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Re: DON'T File An Overcharge Complaint With DHCR

Posted by Mark Smith on February 28, 1999 at 19:17:54:

In Reply to: Re: DHCR (OVERCHARGE QUESTION )?? posted by Screwed? on February 28, 1999 at 13:43:16:

I will address the comments and questions below, taking the comments about late registration first.

The Rent Stabilization Law (RSL) 26-517(e) states:
The failure to file a proper and timely initial or annual rent registration statement shall, until such time as such regsitration is filed, bar an owner from applying for or collecting any rent in excess of the legal regulated rent in effect on the date of the last preceding registration statement or if no such statements have been filed, the legal regulated rent in effect on the date that the housing accommodation became subject to the registration requirements of this section. The filing of a late registration shall result in the prospective elimination of such sanctions and provided that increases in the legal regulated rent were lawful except for the failure to file a timely registration, the owner, upon the service and filing of a later registration, shall not be found to have collected an overcharge at any time prior to the filing of the late registration.

Therefore, a landlord can't make overcharges legal simply by filing a late registration. In general, the only overcharges made legal by filing a late registration are those that the landlord could have collected, such as the Rent Guidelines Board annual increases, if it had filed timely registrations. If the landlord has simply out-and-out rent gouged by charging more than the correct rent, late filing won't make the late-filed rent legal, and the landlord will be subject to treble damages.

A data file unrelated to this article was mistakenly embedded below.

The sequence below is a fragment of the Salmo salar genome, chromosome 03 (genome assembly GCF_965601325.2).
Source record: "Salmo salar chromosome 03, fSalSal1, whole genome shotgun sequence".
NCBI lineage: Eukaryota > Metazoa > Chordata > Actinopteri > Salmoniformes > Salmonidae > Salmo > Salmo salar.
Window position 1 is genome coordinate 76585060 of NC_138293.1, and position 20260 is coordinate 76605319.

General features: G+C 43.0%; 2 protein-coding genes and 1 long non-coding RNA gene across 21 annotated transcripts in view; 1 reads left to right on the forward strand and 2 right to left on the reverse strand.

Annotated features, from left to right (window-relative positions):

But the person who filed a rent overcharge complaint with DHCR and is now in housing court on a non-payment case may have trouble getting relief on a defense and counterclaim for overcharges. Once a complaint is filed with DHCR, housing court will generally will not take jurisdiction of the overcharge defense and counterclaim, and the tenant will have to wait and wait and wait for DHCR to decide the overcharge complaint. Therefore, if you suspect that you are being overcharged, especially if it is large overcharge, you should not file a rent overcharge complaint with DHCR. Instead, be prepared to withhold your rent and put in the rent overcharge as a defense and counterclaim in housing court.


: : The 1997 RRRA has a retroactive element called the four year rule, so if the LL files Fraudulent or
: : NO Intial rent or yearly rent doucuments and they get caught,
: : the DHCR will allow them to admend them
: : so there is NO treble damage penalty or overcharge.


: Is there any way to circumvent this? I am filing my answer to a non-payment petition and one of my many arguments is rent overcharge. LL filed NO initial rent or yearly documents and willfully overcharged. I am afraid that once he reads the answer that I give to the clerk, his lawyer will in fact RUN down to DHCR and retroactivly file. Do I have to include overcharge in my answer to the clerk, or can I raise it orally at the hearing, giving the lawyer no chance to retro-file?(sounds like a desperate and hinky ploy, I know -but what else can I do?)

: Also, I have made my overcharge complaint to DHCR, but isn't it true that they have to inform the LL to get his side of the story before rendering a judgement? What good is it to file the complaint of past overcharge if the LL can easily make it dissapear?

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